Synch It Up!

Using Estrus Synchronization in Breeding Saves a Lot of Sanity.

Synch It Up!

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There are many reasons goat breeders might decide to use either group breeding or artificial insemination (A.I.). While both these breeding methods are quite simple, there are plenty of details that can impact success — one of the most notable is the doe’s stage in heat. As a remedy to this, many breeders using A.I. (and natural service in group and hand breeding) choose to use some form of estrus synchronization. 

Estrus synchronization is simply any method used to bring an individual or group of animals into an optimal physiological state for ovulation and, thereby, conception. Besides reducing some breeding season headaches, this is also especially helpful to develop a specific kidding window.  

Many forms of synchronization are designed to bring does into a standing heat within 48 hours. While this greatly reduces the burden of heat checks and tracking natural cycles, it still requires strict attention, observation, and good methodology. 

Synchronization methods 

The nature and function of the doe’s estrous cycle system are easy to manipulate, especially during the typical late-year breeding season. Various synchronization protocols and products are available. Choosing the “right one” depends on the flexibility of the breeder and personal preference. Fellow goat breeders may have their recommendations and methods they swear by; they are certainly worth the listen but don’t be afraid to experiment a bit to find what works best for your herd. 

Overall, it is believed that for goats, progesterone-based (a hormone secreted from the corpus luteum, or CL, on the ovary that sustains pregnancy after conception) protocols tend to be more successful than prostaglandin-based (a hormone secreted by the uterus used in the luteolytic, or degradation, process of the CL each cycle) injection protocols. 

Note: Synchronization protocols use “days” to track the 21-day cycle and synchronization process timeline.  

Progesterone-based synchronization protocols involve placing a sponge soaked in the hormone or controlled internal drug release (CIDR) device into the doe’s vagina for a while. Essentially, the presence of this hormone makes the doe’s body think she is pregnant. When removed, usually seven to nine days later, the doe is given an injection of prostaglandin and comes into heat approximately 48 to 96 hours later. (Different products used may have different timing results, but they are usually within the timeframe.) 

This is a basic outline of the procedure, but multiple injections with different prostaglandin products may be used depending on what protocol you are following. Does can also be bred using a CIDR or sponge without a prostaglandin shot, usually coming into heat 36 to 72 hours later. If the doe returns to heat one to two weeks later, she should be rebred.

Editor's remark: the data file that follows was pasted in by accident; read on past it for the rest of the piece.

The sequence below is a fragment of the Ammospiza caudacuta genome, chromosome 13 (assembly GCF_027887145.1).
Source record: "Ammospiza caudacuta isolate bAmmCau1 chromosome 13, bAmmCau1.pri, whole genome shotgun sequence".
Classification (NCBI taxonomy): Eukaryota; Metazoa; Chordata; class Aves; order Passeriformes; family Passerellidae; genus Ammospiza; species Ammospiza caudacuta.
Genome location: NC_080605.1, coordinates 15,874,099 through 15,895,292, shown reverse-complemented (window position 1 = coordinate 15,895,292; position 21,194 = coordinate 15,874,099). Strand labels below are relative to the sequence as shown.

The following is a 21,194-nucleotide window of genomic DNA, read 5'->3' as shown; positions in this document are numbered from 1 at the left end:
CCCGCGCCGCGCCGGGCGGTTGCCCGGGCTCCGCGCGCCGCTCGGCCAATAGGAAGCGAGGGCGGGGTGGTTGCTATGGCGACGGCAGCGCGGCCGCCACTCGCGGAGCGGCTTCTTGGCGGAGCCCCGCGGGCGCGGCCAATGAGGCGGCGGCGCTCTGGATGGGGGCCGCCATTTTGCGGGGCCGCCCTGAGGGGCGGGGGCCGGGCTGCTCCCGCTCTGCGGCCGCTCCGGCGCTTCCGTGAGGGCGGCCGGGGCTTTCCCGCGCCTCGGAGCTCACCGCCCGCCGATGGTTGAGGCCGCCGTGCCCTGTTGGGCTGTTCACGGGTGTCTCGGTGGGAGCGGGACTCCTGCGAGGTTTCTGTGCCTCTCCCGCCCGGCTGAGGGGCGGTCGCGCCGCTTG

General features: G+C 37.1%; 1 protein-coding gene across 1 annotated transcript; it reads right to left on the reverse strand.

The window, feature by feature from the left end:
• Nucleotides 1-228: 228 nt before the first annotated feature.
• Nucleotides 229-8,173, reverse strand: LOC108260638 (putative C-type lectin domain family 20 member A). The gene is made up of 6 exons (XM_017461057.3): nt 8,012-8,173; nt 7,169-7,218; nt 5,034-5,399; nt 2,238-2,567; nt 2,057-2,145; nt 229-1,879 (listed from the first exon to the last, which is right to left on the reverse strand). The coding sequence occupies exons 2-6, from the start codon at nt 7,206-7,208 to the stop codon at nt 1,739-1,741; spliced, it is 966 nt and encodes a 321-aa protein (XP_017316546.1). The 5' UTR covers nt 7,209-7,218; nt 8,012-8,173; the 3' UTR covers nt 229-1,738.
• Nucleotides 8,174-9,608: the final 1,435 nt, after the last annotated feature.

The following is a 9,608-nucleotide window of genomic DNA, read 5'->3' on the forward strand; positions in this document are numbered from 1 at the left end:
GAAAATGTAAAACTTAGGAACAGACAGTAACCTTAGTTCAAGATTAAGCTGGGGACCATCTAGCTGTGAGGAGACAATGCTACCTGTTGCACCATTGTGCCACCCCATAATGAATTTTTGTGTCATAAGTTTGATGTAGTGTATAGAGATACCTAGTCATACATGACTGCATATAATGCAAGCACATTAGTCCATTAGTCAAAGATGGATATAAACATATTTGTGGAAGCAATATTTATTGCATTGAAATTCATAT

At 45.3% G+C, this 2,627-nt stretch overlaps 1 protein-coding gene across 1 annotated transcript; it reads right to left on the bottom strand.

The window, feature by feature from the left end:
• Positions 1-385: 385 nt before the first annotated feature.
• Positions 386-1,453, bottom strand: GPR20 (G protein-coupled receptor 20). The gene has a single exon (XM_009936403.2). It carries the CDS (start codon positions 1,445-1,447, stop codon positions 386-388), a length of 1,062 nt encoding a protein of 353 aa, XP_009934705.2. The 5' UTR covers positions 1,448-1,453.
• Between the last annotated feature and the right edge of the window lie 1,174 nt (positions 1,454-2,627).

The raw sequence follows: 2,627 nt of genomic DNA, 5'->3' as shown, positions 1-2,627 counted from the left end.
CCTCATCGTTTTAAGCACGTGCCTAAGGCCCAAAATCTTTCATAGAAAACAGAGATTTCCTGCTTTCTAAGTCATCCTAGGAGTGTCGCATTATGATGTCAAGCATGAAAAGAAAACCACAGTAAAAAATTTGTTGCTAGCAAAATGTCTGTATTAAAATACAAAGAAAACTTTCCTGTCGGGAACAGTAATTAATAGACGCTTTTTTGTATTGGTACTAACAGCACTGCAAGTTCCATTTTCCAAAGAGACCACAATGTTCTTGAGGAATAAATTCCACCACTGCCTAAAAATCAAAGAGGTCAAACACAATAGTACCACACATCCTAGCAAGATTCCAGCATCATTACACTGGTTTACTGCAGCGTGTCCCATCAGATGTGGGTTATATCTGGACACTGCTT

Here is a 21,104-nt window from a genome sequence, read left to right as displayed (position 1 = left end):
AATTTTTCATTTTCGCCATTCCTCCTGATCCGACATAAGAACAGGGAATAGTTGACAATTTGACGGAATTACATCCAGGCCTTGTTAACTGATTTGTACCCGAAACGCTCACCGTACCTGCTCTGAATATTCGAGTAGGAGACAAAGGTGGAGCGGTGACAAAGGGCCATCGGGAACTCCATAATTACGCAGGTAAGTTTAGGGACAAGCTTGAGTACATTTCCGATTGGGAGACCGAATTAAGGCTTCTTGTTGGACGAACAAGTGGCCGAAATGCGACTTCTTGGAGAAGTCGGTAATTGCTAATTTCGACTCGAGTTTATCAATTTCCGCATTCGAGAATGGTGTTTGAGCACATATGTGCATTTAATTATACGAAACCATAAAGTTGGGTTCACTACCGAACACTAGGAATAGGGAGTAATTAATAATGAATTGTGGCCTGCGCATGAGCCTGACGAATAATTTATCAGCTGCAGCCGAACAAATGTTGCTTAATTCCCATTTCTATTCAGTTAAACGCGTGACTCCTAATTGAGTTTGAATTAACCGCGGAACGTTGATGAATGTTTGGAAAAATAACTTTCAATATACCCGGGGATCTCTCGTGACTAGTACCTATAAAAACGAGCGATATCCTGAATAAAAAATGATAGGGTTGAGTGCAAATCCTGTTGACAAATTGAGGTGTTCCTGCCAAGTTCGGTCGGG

Note that heat checking will need to be done routinely after the device is removed, no matter what protocol is used. The signs to watch for are the usual indicators of natural heat, including flagging, restlessness, vocalization, and, most importantly, the presence of mucus. Sometimes the hormone GnRH (using a product such as Cystorelin®) is also given when the CIDR or sponge is put in. Research has suggested this step may have some additional effectiveness.  

Another method of heat induction is using Lutalyse®, a prostaglandin product. When the first shot is given, the doe’s cycle is at “Day 0” because any presence of a CL is destroyed. On day 10 another shot is given, and the doe will come into heat up to seven days later. When using this method, breeders are encouraged to use the “AM-PM rule,” which means if the doe shows signs of heat in the morning, she should be serviced that evening and vice versa to breed closest to the time of ovulation.  

The University of North Caroline came up with a similar protocol involving Lutalyse and Cystorelin®, where the final dose is administered and the doe serviced on Day 17 of the program. 

Large dairies who wish to continually cycle animals to induce estrous out of season can use artificial lighting to raise melatonin levels to naturally cause does to resume heat cycling — even in summer months. This isn’t common a common practice, but protocols and information are available. 

Considerations 

While there are multiple progesterone and prostaglandin products on the market effective in goats, they are almost always an “off label” usage as official guidelines for use in goats have not yet been established. Before using any of these products, be sure to get a veterinarian’s approval and recommendation.  

Using synchronization certainly saves a lot of sanity in breeding, especially when multiple animals are involved. It can be intimidating to try at first, but with a bit of education on heat cycles and an established protocol, many breeders have found it well worthwhile.  

The importance of manual heat checks cannot be understated, even when these protocols are used. Be sure to learn all the symptoms of standing heat and learn what behavior looks like for your specific animals. 

Bibliography 

Goats. (2019, August 14). Estrus Synchronization for Timed Artificial Insemination in Goats. Goats. https://goats.extension.org/estrus-synchronization-for-timed-artificial-insemination-in-goats/.  

Goats. (2019, August 14). Goat Reproduction Estrous Synchronization. Goats. https://goats.extension.org/goat-reproduction-estrous-synchronization/.  

Omontese, B. O. (2018, June 20). Estrus Synchronization and Artificial Insemination in Goats. IntechOpen. https://www.intechopen.com/books/goat-science/estrus-synchronization-and-artificial-insemination-in-goats.  

Originally published in the September/October 2021 issue of Goat Journal and regularly vetted for accuracy.

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